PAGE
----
But one attribute of God which covers all the others is his holiness. In fact, Scripture describes God and his name as holy over 900 times. Actually, God can be said to be sovereign, just, merciful, gracious, loving, wrathful, etc. in his holiness. It is God’s holiness that defines him as God, and it is the first thing we think of when we consider his existence.
The Puritan writer, Thomas Watson, said of God’s holiness:
God is intrinsically holy. All he does is holy; he cannot act but like himself; he can no more do an unrighteous action than the sun can turn dark. He is the original and pattern of holiness. It began with him who is the Ancient of Days. God is perfectly, unalterably, and unchangeably holy.
In the Hebrew literature of the Old Testament, repetition was used to emphasize words and ideas. As we would capitalize a word or use bold print, the writers of the Old Testament repeated words and phrases. We often do something similar when we speak of good, better, and best. In Hebrew, repeating a word or phrase three times elevates it to the third degree, or the superlative. Interestingly, God’s holiness is the only attribute which is emphasized in this way in Scripture. The seraphim in Isaiah 6 declare that God is “Holy, Holy, Holy.” However, as important as they are, no other attributes are spoken of in this way. We never read that God is “Sovereign, Sovereign, Sovereign,” “Gracious, Gracious, Gracious,” or even “Love, Love, Love.” Only his holiness is thus highlighted and declared.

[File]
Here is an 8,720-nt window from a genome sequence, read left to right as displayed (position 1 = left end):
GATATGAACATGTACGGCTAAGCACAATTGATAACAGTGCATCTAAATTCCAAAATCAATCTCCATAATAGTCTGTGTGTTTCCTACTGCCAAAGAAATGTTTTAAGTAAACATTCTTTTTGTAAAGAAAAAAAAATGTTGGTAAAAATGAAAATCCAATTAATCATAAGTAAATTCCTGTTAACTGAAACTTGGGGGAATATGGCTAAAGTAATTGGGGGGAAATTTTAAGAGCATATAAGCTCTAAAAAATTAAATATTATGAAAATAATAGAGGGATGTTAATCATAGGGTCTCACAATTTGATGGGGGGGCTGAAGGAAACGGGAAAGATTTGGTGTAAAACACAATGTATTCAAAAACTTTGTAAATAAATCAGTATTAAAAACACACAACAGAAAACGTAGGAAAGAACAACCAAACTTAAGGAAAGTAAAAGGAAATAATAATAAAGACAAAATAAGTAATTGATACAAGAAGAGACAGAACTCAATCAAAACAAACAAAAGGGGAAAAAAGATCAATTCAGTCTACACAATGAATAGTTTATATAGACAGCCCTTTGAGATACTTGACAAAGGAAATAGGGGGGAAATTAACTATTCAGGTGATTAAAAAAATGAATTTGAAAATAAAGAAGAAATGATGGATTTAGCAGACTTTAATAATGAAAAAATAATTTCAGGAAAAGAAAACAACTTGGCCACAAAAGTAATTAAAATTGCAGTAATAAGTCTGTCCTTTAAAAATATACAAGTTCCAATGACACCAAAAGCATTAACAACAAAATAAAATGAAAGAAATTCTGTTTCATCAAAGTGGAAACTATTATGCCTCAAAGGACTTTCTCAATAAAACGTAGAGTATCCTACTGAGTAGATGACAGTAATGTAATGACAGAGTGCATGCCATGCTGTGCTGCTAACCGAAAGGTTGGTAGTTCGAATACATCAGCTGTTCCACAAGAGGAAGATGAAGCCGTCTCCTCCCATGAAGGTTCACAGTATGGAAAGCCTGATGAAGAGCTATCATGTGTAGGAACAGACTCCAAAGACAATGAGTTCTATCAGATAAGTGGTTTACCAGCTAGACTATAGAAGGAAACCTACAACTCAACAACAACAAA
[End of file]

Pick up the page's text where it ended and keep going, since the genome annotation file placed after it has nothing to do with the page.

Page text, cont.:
We should strive for holiness, but holiness is a flood, not an absence.
Can I be holy if my brother or sister is hungry, or homeless, or in prison, or sick or a slave? Can I be holy if I do not do everything in my power to change the situation in which my brother or sister finds himself or herself? Sometimes what I do is the simple act of charity and personal caring; sometimes what I must do must involve challenging the systems that put my brother or sister in that situation. (Gooch, 2006:44.)